While people don’t regularly compare their energy bills, you might have talked about energy savings with your friends or your neighbors and realized during the conversation that they pay a much smaller bill than you do. Maybe some of that comes from a difference in square footage, but you may have to admit there’s a problem if the numbers are way off from where they ought to be.
So how does this happen? How can energy bills be so different between households? You may be wasting energy in a number of different ways.
Insulation can be one of the biggest problems, and it’s particularly bad because it’s also one of the hardest to notice. As houses age, the weatherstripping around windows and doors can age, crack, and fall off, letting bugs in and hot or cold air out. The quickest way to see if heat is leaking out of your house is to rent a thermographic camera and see how bright your windows and doors are. If your home lights up the night in thermal vision, poor insulation may be the reason for your big bills.
You could be spending more money than you need to on lighting in two different ways. First, you should always remember to turn off a light when you leave a room and only use as much light as you need. Second, you could be using inefficient bulbs. Compact fluorescent bulbs are more expensive than the standard incandescent bulbs, but they get the same amount of light from a fraction of the energy and last several times as long. LED lights are more expensive, but they save even more energy and they have a good chance of outlasting you.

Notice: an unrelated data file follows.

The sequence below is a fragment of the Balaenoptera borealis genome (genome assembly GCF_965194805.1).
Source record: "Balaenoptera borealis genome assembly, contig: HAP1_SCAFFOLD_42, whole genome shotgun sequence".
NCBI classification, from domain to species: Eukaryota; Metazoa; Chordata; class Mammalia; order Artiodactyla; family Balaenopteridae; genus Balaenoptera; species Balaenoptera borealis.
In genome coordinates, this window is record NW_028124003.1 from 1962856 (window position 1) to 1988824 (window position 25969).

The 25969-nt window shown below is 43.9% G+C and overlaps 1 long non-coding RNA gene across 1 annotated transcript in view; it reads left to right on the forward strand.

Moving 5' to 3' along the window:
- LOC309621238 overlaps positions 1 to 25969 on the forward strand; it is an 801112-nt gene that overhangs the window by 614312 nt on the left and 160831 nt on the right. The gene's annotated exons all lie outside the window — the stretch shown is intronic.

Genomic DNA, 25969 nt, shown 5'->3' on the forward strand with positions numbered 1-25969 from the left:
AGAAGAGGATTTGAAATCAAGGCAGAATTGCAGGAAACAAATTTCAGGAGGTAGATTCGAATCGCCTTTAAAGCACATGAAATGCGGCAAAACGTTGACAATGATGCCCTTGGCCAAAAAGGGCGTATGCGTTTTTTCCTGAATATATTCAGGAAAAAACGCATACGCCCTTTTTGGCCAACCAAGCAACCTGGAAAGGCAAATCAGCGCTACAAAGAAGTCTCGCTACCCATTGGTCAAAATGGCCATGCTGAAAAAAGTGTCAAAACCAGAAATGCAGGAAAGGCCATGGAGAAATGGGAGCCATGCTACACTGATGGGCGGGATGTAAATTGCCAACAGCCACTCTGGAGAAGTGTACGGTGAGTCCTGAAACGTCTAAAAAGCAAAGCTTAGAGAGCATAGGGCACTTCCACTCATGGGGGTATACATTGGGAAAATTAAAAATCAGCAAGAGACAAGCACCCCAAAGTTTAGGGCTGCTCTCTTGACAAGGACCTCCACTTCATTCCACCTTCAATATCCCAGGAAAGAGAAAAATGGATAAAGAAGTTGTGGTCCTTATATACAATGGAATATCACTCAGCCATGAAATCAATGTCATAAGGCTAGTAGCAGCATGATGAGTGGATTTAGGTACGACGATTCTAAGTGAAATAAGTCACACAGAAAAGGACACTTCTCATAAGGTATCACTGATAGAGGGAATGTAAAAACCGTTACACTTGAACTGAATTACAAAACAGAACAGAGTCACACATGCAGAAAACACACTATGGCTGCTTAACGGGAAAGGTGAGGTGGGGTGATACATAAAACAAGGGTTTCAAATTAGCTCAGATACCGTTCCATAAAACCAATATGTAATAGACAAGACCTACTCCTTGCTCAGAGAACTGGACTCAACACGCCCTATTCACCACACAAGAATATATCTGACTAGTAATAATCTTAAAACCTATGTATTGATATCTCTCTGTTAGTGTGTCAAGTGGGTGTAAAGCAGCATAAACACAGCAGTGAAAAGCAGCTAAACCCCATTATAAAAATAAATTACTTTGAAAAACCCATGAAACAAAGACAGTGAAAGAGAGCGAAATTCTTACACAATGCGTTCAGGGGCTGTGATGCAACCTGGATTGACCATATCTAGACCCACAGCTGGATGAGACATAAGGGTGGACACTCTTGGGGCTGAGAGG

Do you really need to wear a T-shirt indoors in the winter or cover yourself with all your blankets in the summer? Maybe you could wear an extra layer or two when it gets cold and turn a fan on when it’s warm instead. Climate control is expensive, especially if your home has bad insulation, so try to use it sparingly. A programmable thermostat could also be a good way to save, since you can change the temperature when no one’s around or set it to stay just warm enough when the family goes on a week-long vacation.
Many household appliances and electronics don’t shut all the way off when you hit the switch. Instead, they go into a standby mode that lets them perform updates when they aren’t in use and boot right back up the moment you switch them back on. This setting is convenient, but it also uses power, and often enough your device is not doing anything for hours at a time. To fix this, you can plug your electronics into power strips and switch off the strips when you’re done using your devices.
Energy bills can vary a lot between two places, and it’s not always because of age or size. Your habits and your electronics play a big role, so give them both a good look before you start complaining.